The Dresser


Action / Comedy / Drama

Rotten Tomatoes Critics - Certified Fresh100%
Rotten Tomatoes Audience - Upright60%
IMDb Rating6.7103288

Plot summary

Uploaded by: FREEMAN


Top cast

Vanessa Kirby Photo
Vanessa Kirby as Irene
Ian McKellen Photo
Ian McKellen as Norman
Emily Watson Photo
Emily Watson as Her Ladyship
720p.BLU 1080p.BLU
1005.72 MB
English 2.0
23.976 fps
1 hr 49 min
P/S 1 / 8
2.02 GB
English 5.1
23.976 fps
1 hr 49 min
P/S 1 / 5

Movie Reviews

Reviewed by larrys38 / 10

Superb Acting in This Deep Drama

There's superb acting in this deep and powerful drama, adapted to the screen by Ronald Harwood, based on his own play, and ably directed by Richard Eyre. It will probably appeal only to a certain slice of viewers, those that can get into a deliberately paced and dialogue driven film and are not looking for an action flick.

The lead actors here Anthony Hopkins, Ian McKellen, Emily Watson, and Sarah Lancashire are all excellent in their roles. with a fine supporting cast enhancing the movie. To be honest, I hadn't heard of Lancashire before, but she was quite amazing in a very understated performance, and one scene with Hopkins was truly mesmerizing.

All in all, I found this film became even more powerful as it progressed and with its superb acting, writing, and direction can certainly be recommended for those that like a heavy and most well presented drama.

Reviewed by Sleepin_Dragon9 / 10

I felt like I had a golden ticket front row at the Shaftesbury Theatre.

Ageing actor known only as 'Sir,' is a stage actor of many talents, but sadly failing health. One night he's due on stage to give a lead role in King Lear, he fails to arrive on time and panic sets in at the Theatre, tensions are raised enough as Nazi bombs fall in the area. Sir arrives eventually, clearly ill and forgetful. He is helped, calmed, coaxed and encouraged by his dresser Norman to prepare and go on. Sir gives a fine performance, but tragically dies.

It's a very famous story, penned by Ronald Harwood, originally adapted back in 1983 when Tom Courtenay and Albert Finney shared the stage, so it felt like time for a refresh.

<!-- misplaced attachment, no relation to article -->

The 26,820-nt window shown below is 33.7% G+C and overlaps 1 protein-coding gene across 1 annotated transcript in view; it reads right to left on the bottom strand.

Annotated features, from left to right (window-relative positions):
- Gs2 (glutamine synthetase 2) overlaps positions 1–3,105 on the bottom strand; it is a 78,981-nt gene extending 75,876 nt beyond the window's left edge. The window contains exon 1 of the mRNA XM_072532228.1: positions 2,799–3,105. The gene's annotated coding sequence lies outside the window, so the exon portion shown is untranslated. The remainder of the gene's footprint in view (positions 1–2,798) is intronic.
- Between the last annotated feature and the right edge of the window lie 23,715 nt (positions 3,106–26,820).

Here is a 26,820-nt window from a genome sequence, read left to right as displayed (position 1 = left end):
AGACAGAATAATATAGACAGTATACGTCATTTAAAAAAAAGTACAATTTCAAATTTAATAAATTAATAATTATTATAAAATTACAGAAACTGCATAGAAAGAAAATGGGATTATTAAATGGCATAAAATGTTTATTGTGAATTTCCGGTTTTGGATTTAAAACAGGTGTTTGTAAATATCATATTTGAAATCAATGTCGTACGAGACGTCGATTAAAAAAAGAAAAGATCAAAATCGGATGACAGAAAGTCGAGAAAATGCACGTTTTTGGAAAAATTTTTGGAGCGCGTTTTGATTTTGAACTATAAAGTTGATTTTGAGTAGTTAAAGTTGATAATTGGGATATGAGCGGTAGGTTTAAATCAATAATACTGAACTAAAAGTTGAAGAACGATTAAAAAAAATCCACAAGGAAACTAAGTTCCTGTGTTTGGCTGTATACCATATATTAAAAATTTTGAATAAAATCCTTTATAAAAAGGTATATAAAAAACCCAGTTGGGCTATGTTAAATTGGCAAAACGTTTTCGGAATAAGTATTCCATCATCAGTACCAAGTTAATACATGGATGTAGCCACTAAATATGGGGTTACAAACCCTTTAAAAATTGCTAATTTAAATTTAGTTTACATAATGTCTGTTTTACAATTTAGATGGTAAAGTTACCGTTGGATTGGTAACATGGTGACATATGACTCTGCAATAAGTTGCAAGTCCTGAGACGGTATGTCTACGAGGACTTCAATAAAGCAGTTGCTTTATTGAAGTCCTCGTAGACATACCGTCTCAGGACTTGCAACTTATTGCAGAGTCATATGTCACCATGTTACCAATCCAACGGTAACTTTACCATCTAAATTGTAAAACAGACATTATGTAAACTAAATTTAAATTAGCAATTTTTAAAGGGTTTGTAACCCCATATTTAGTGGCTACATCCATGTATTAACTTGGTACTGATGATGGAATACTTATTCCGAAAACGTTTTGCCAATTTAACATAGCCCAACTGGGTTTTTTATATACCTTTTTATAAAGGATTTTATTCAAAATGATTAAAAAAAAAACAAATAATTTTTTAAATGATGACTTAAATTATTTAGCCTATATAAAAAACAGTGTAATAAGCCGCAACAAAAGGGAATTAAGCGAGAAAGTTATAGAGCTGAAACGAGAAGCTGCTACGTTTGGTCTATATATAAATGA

The casting of Hopkins was brilliant, he was funny, charismatic, stubborn and commanding, I truly thought he was excellent. McKellan I think it's fair to say stole the show as Norman, his performance I can only describe as Wizardry, he was just sensational, and if he doesn't get some kind of award for this I'll be speechless. The interplay between the two was just glorious, talk about two greats showcasing their extraordinary talents.

Every single member of the supporting cast were also brilliant, Emily Watson, Sarah Lancashire, Edward Fox, Vanessa Kirkby, Tom Brooke, what a great job done by the Casting Director.

So many wonderful scenes to speak of, I particularly liked Hopkins transformation scene into King Lear, an I also loved how expertly McKellen went from sober to drunk.

Overall 9/10 (Very close to being worth the License Fee alone.)

Reviewed by Prismark106 / 10

Reviving the actor

Ronald Harwood's stage play was adapted for film in 1983 and received multiple Oscar nominations and a fruity performance from Albert Finney.

Harwood's play has now been adapted for television. Harwood wanted it to be a stage revival with Anthony Hopkins but he called time on his stage career several decades ago and so we get Hopkins for the television film.

I remember soon after Laurence Olivier died, it was Hopkins who introduced a special tribute programme on the BBC. Then he was regarded as an actor who never quiet fulfilled his immense talent on the stage or screen. He had been Olivier's understudy at the National Theater. Wild living and booze got the better off him. Hopkins was not averse to do highly paid thrash like Hollywood Wives for American television. He would also do more credible British television films, usually for the BBC and every now and then wow the stage in plays such as David Hare's Pravda.

Within a few years after that introduction of that tribute to Olivier, Hopkins entered his own golden era first by bagging a best actor Oscar for Silence of the Lambs. He would get three other Oscar nominations in the 1990s and got to work with directors such as Spielberg and Oliver Stone. He would be regarded as one of the best actors of his generation.

In The Dresser Hopkins returns to BBC television after some years and teams up with Ian McKellen for the first time on-screen. McKellen is the loyal, camp, alcoholic dresser to Hopkin's Sir, the domineering actor-manager (based on Sir Donald Wolfit) touring up and down the various stages of Britain during World War 2.

In his advancing years and in ill health, he is not up to playing the big roles, in this case King Lear. He needs all the help from his Dresser just to get on the stage and recite the opening lines.

Hopkins lays bare an actor who once thrilled the crowd, womanised, was adored and is self absorbed. Emily Watson plays the much maligned wife who in many ways has had enough of him, always playing second fiddle to the detriment of her own career. Then again so has the waspish McKellen and we see in the end as his anger and vindictiveness bubbles through.

Director Richard Eyre has deliberately not opened the play up too much. It is kept small and intimate. We get to see Hopkins deliver bits of King Lear as Sir gets to the stage and delivers one big final performance. Look out for Edward Fox playing an actor drafted in at the last moment to play the Fool who delivers a tender monologue when he drops by to pay his respects to Sir after the performance.

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